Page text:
One Flew Over The Cukoo's Nest: A microcosm of our world

The story concerns Randle McMurphy (Oz Zehavi), a pugnacious, charismatic, non-conformist petty criminal who is sent to the state psychiatric hospital for evaluation.

February 28, 2019 04:57
2 minute read.
A SCENE from ‘One Flew Over the Cuckoo’s Nest’ at the Cameri Theater in Tel Aviv.

A SCENE from ‘One Flew Over the Cuckoo’s Nest’ at the Cameri Theater in Tel Aviv.. (photo credit: Courtesy)


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By Dale Wasserman
From the book by Ken Kesey
Translated by Ilan Ronen
Directed by Omri Nitzan
Cameri Theater, February 25

To paraphrase Dickens, Cuckoo’s Nest is wonderful, Cuckoo’s Nest is dreadful.

Wonderful, because director Omri Nitzan and his actors have avoided sentimentality to dig unflinchingly into the dark underbelly of mental illness, save for the (necessarily) mawkish ending, which is not their fault.

Dreadful, because Cuckoo’s Nest is an indictment of the human race that gives no quarter; it doesn’t allow us to wriggle off the hook as Nitzan’s chilling opening set to the Ode to Joy from Beethoven’s 9th Symphony – and which ends with a looming mushroom cloud – amply demonstrates. The play is an allegory, with the psychiatric hospital and its inmates as a microcosm of the world we live in.

The story concerns Randle McMurphy (Oz Zehavi), a pugnacious, charismatic, non-conformist petty criminal who is sent to the state psychiatric hospital for evaluation. There he comes into contact not only with a motley crew of voluntary and involuntary inmates whose overriding characteristic is fear, but with the manipulative and sadistic Nurse Ratched (Ola Shur-Selektar). The ultimately fatal conflict that develops between the two drives the events of the play.

On her side, Ratched (an interesting combination of “ratchet” and “wretched”) has and exploits the power of The System. On his side, “Mac” (though definitely no angel), has an innate compassion and an irrepressible lust for life. He doesn’t stand a chance – poor sap!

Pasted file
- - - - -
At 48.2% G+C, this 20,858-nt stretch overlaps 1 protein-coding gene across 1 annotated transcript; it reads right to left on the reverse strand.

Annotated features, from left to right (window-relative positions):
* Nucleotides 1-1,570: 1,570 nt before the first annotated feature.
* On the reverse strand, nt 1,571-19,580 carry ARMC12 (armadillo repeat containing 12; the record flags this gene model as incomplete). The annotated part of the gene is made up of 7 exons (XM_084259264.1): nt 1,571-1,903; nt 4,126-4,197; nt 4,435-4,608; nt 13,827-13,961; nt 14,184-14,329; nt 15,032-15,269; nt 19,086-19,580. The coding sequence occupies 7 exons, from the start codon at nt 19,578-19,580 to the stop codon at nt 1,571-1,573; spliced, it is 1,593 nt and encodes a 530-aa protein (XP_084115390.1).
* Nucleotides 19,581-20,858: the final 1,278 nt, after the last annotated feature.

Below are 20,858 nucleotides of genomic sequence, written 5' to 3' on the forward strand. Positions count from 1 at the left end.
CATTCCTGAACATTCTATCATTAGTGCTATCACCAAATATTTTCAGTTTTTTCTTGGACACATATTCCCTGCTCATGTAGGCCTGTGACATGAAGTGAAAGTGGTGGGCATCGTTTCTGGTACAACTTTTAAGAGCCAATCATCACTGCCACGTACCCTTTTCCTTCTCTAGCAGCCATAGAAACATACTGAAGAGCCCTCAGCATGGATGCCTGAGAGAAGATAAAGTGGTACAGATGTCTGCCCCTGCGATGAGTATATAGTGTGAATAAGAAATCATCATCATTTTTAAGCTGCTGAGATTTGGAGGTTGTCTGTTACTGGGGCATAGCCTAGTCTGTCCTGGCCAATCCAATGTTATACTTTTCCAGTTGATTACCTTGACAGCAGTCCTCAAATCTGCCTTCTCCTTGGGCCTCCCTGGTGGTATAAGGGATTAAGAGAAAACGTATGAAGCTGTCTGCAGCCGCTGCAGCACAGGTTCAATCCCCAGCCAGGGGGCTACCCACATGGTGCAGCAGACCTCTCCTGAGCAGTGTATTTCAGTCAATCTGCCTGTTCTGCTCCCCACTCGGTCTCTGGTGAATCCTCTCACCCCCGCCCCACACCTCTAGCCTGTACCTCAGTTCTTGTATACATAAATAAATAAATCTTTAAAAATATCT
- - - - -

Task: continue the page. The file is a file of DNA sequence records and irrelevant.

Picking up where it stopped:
Let’s face it. Despite the relatively enormous strides we have made in treatment of mental illness, we still understand only a very little about it. If we are to be honest, we flinch from it and would rather not have to face it, let alone deal with it. The mentally ill themselves are still subject to comprehensive abuse, and if they complain, “Who’s gonna believe them? They’re nuts, right?”
These attitudes/ignorances are what Cuckoo’s Nest addresses.

Zehavi makes a persuasive, engaging McMurphy, out to get his, to get the best of things and people, but not oblivious to the nuances he finds at the hospital. And it’s Shur-Selektar’s unyielding body-language – the small vain touches to her person, the refusal to crank out a stereotype – that make her Ratched so compelling. Top marks, too, go to Ruthie Asarsay for her loose-limbed, uninhibited, unselfconscious Candy – one of her best performances yet – while Mia Landesman riotously cameos as Sandra.

Cameri stalwarts Ohad Shahar as Harding, Yitzhak Hiskiya as Scanlon, Ezra Dagan as Martini, and Uri Ravitz as Ruckly, lean hard on their roles, making each an individual who we know is leaving so much more unsaid. Except that Ruckly – basically a zombie – never says a word. Eran Sarel’s anguished Chief tears at the heartstrings, and Moti Katz imbues loud-mouth Cheswick with a humor that would be funny if it weren’t so despairing. As Billy, Shlomi Avraham skillfully manages to be absent most of the time, until he isn’t, and your heart about cracks.
Adam Keller’s functional set and sad-sack costuming allow no illusions; neither does the music which unrelentingly bids Simon and Garfunkel’s “Hello darkness my old friend” amid the hard-hitting rest.

Cuckoo’s Nest is not fun. It’s hard, it’s necessary – and why, you have to ask yourselves, are we watching this “J’accuse” in the Israel of today?

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